what are the essential ingredients of impactful partnership?
The first aspect of the essence of partnership focuses on the essential ingredients: what has to be there for impacts to be realised.
Help, challenge, and possibility are essential to impactful partnership.
These were present in every example of change we studied. If any one of them is missing, lasting positive change is put at risk.
They are also the essence of impactful partnership – they are what make it.
All three of these ingredients are connected with partnership as mind-expanding: help, challenge and possibility all involve exploring new ways of understanding, acting, and relating to others.
These essential ingredients are represented in the triangle diagram below.
The essence of impactful partnership
Help, challenge and possibility - all in a relationally safe space for learning
Key concept: safe space for learning
While help, challenge and possibility are essential, they have to occur in a safe space for learning. Safe spaces are made through the relationships helpers have with families, and are grounded in trust, openness and honesty. These are not just relationships to be in for their own sake, but for learning. They have to be safe for parents, children and those helping them to learn together. See more below
Help must be acceptable, affirming, and subtle as well as overt
Impactful partnership requires helpers to assist parents in a number of ways. This is not about helpers rescuing or ‘carrying the baton’ for parents but them working with parents in ways that makes things possible. We found the following kinds of help were often needed:
- Practical – appointments, providing transport, accessing other assistance
- Strategic – suggesting things to do (differently) as a parent
- Emotional – listening, being empathetic and not judging
- Relational – connecting families with others in the community and helping parents learn new ways of being in a relationship with others, including those helping them.
However, what our findings show is that it isn’t just a question of offering the right kind of help. Help has to be both acceptable to parents and affirming of them in positive ways.
Parents don’t always find asking for help or accepting help from others easy. It can make them feel needy or dependent . Help in an impactful partnership has to be offered in a way that assists parents to feel comfortable. Normalising the idea of getting help is an effective way of doing this.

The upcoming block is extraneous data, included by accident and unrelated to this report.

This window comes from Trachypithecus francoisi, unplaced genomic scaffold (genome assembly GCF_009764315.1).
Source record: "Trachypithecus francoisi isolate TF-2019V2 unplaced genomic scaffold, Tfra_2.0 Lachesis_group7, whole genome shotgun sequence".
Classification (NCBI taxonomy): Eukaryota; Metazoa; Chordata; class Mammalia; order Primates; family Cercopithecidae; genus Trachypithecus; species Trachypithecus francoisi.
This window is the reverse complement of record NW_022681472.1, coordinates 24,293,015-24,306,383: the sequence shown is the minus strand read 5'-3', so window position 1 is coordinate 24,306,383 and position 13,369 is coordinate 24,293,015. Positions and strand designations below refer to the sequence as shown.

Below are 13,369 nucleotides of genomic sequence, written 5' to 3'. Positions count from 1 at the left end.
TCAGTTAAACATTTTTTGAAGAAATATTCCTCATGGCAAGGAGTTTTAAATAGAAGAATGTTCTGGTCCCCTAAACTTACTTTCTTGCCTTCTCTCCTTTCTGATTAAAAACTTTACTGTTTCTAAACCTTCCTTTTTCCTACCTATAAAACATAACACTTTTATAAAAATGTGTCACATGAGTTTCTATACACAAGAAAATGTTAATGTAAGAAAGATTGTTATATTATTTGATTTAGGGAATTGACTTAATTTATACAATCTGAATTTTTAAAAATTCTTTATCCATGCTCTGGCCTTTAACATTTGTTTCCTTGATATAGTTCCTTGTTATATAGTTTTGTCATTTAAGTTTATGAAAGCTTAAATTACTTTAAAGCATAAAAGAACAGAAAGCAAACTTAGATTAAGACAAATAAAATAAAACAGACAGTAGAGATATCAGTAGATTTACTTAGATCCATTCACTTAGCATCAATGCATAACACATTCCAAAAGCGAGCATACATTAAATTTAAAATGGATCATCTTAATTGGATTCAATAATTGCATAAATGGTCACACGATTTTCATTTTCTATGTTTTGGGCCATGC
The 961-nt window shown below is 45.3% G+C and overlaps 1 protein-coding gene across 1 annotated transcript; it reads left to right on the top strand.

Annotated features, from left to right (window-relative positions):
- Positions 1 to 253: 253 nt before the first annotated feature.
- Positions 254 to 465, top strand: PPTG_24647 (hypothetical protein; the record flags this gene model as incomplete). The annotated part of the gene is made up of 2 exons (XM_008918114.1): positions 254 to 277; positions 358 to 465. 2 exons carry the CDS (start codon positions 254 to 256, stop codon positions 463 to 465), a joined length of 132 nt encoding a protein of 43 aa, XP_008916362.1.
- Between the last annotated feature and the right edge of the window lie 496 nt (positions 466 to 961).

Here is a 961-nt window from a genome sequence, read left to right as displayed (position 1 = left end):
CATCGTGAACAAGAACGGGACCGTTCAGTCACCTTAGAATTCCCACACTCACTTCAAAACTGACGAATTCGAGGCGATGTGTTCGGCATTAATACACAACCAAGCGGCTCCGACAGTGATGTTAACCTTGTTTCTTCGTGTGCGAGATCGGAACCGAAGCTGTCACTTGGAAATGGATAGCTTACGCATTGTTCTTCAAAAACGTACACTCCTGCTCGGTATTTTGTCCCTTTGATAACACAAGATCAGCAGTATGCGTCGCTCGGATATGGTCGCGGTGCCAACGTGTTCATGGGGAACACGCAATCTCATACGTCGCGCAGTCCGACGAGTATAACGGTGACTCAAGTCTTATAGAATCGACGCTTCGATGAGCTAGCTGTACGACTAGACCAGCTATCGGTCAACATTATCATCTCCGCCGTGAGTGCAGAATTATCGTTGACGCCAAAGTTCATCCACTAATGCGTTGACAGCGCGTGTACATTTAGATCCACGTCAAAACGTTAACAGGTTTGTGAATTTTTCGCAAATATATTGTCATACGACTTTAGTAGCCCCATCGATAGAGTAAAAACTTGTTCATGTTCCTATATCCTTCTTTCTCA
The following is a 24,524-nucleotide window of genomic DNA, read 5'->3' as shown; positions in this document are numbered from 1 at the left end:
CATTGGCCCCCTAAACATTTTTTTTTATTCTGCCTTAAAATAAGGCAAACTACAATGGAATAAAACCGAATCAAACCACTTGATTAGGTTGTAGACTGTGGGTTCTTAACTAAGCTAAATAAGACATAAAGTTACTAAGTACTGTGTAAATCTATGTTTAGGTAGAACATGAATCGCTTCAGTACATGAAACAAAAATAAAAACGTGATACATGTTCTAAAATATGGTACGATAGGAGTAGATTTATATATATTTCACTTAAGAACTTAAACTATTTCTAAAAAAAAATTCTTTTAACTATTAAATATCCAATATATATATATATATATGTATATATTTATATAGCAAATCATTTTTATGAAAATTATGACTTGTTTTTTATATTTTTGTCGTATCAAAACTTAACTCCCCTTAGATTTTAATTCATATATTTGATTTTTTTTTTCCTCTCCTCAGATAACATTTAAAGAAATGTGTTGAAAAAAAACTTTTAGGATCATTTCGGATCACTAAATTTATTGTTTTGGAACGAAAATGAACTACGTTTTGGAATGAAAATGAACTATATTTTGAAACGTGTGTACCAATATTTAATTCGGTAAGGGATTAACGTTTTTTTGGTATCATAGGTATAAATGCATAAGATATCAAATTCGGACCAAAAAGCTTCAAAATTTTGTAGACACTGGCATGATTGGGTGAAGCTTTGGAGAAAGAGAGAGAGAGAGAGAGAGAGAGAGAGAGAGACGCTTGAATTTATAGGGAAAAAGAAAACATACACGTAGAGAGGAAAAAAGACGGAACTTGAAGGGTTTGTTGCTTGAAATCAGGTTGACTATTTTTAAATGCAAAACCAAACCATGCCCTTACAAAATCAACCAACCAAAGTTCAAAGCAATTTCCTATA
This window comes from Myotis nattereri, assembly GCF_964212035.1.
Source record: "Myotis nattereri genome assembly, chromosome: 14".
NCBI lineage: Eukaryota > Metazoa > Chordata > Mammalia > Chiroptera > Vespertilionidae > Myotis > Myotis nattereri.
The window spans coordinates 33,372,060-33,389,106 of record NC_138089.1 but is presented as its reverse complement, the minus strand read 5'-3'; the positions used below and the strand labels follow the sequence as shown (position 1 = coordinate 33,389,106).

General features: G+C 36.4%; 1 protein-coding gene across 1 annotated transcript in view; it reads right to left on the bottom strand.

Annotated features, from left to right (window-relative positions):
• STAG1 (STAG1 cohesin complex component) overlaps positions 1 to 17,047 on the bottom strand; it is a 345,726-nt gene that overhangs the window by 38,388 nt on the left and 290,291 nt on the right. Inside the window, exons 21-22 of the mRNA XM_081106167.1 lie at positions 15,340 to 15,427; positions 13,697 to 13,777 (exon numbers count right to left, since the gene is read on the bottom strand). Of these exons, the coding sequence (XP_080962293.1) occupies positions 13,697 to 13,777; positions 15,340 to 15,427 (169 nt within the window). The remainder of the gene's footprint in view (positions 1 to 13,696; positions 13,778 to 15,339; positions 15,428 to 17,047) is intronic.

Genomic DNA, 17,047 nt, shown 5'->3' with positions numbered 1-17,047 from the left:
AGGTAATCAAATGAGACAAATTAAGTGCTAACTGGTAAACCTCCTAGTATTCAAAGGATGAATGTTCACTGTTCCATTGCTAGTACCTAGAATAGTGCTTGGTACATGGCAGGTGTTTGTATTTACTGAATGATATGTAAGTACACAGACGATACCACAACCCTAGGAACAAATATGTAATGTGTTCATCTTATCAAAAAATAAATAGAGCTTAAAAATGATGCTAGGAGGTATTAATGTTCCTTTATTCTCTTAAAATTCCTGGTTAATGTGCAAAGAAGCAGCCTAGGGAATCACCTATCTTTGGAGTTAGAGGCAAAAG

Sometimes help is obvious, meaning it is talked about in detail together. Offering referrals to other services, suggesting parenting strategies, or joining in activities with children are examples of obvious support.
“She’s helped me get him into speech because his pronunciation has always worried me…she’s rung them up and given me a lift down there.” (Parent)
Help can also be subtle. This does not mean hidden or stealthy. It means that suggestions or assistance are presented quietly or as a part of obvious support. For example, the community in a Child and Family Centre (TAS) made a photo book as a way to help parents take a child’s perspective by suggesting they put words in speech or thought bubbles (see building impactful partnership for more about obvious and subtle intervention).
Acknowledging and affirming that parents have already done something positive by seeking help is powerful too.
Challenge must address the tough stuff, the elephant in the room, and can be confronting
Impactful partnership means helpers need to go beyond being nice. It inevitably involves complex and layered challenges. Participants in our study described this in terms of addressing the tough stuff, talking about the elephant in the room, and sometimes needing to confront parents with difficult ideas, including being honest about the fact that they will be actively involved in bringing about change and it isn’t going to be done for them.
Challenge is delicate because it can easily make parents feel overwhelmed, or confirm a (false) idea that they are failing at parenting.
Challenge goes the other way too: parents can challenge helpers. One example of challenge in both directions is in giving and receiving honest feedback. If the way of working together needs to be adjusted, it is crucial that this is explicitly discussed, but raising such matters can be difficult.
Challenge works best when it is just ahead of what parents are already doing.